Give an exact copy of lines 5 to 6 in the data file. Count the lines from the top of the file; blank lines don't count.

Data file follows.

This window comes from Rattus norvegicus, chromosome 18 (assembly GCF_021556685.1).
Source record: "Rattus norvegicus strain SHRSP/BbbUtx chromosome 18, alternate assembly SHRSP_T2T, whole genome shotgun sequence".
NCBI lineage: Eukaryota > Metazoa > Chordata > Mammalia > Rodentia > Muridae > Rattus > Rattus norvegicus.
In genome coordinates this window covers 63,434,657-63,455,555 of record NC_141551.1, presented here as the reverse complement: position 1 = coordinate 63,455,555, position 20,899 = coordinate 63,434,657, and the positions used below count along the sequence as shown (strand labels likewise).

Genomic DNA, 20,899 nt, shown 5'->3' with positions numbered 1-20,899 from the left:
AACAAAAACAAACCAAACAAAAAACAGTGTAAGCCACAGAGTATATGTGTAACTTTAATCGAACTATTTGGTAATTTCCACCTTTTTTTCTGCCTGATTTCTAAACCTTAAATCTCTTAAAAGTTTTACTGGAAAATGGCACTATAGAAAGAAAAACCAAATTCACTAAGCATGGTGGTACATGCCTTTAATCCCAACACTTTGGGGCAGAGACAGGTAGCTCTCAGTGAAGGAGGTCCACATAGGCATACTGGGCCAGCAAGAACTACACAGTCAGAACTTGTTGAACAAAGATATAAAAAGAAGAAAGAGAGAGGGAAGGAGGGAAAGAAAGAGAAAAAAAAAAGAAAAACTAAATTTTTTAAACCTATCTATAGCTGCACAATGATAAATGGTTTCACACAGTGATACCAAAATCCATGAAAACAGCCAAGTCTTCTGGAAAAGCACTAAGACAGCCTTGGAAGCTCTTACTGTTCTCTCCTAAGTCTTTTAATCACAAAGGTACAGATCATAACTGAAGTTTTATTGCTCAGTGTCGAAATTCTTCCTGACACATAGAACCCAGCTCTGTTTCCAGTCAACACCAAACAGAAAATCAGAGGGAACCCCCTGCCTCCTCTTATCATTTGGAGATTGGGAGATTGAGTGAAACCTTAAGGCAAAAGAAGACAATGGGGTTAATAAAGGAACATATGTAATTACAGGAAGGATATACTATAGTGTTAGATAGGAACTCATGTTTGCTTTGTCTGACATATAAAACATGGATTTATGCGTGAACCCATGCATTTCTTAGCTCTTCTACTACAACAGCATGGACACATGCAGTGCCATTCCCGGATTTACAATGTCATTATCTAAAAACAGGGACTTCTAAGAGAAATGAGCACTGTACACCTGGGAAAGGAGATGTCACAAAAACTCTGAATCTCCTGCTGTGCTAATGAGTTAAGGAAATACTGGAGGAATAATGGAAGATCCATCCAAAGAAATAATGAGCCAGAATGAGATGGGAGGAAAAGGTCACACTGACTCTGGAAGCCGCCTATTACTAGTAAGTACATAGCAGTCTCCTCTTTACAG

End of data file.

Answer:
Genomic DNA, 20,899 nt, shown 5'->3' with positions numbered 1-20,899 from the left:
AACAAAAACAAACCAAACAAAAAACAGTGTAAGCCACAGAGTATATGTGTAACTTTAATCGAACTATTTGGTAATTTCCACCTTTTTTTCTGCCTGATTTCTAAACCTTAAATCTCTTAAAAGTTTTACTGGAAAATGGCACTATAGAAAGAAAAACCAAATTCACTAAGCATGGTGGTACATGCCTTTAATCCCAACACTTTGGGGCAGAGACAGGTAGCTCTCAGTGAAGGAGGTCCACATAGGCATACTGGGCCAGCAAGAACTACACAGTCAGAACTTGTTGAACAAAGATATAAAAAGAAGAAAGAGAGAGGGAAGGAGGGAAAGAAAGAGAAAAAAAAAAGAAAAACTAAATTTTTTAAACCTATCTATAGCTGCACAATGATAAATGGTTTCACACAGTGATACCAAAATCCATGAAAACAGCCAAGTCTTCTGGAAAAGCACTAAGACAGCCTTGGAAGCTCTTACTGTTCTCTCCTAAGTCTTTTAATCACAAAGGTACAGATCATAACTGAAGTTTTATTGCTCAGTGTCGAAATTCTTCCTGACACATAGAACCCAGCTCTGTTTCCAGTCAACACCAAACAGAAAATCAGAGGGAACCCCCTGCCTCCTCTTATCATTTGGAGATTGGGAGATTGAGTGAAACCTTAAGGCAAAAGAAGACAATGGGGTTAATAAAGGAACATATGTAATTACAGGAAGGATATACTATAGTGTTAGATAGGAACTCATGTTTGCTTTGTCTGACATATAAAACATGGATTTATGCGTGAACCCATGCATTTCTTAGCTCTTCTACTACAACAGCATGGACACATGCAGTGCCATTCCCGGATTTACAATGTCATTATCTAAAAACAGGGACTTCTAAGAGAAATGAGCACTGTACACCTGGGAAAGGAGATGTCACAAAAACTCTGAATCTCCTGCTGTGCTAATGAGTTAAGGAAATACTGGAGGAATAATGGAAGATCCATCCAAAGAAATAATGAGCCAGAATGAGATGGGAGGAAAAGGTCACACTGACTCTGGAAGCCGCCTATTACTAGTAAGTACATAGCAGTCTCCTCTTTACAG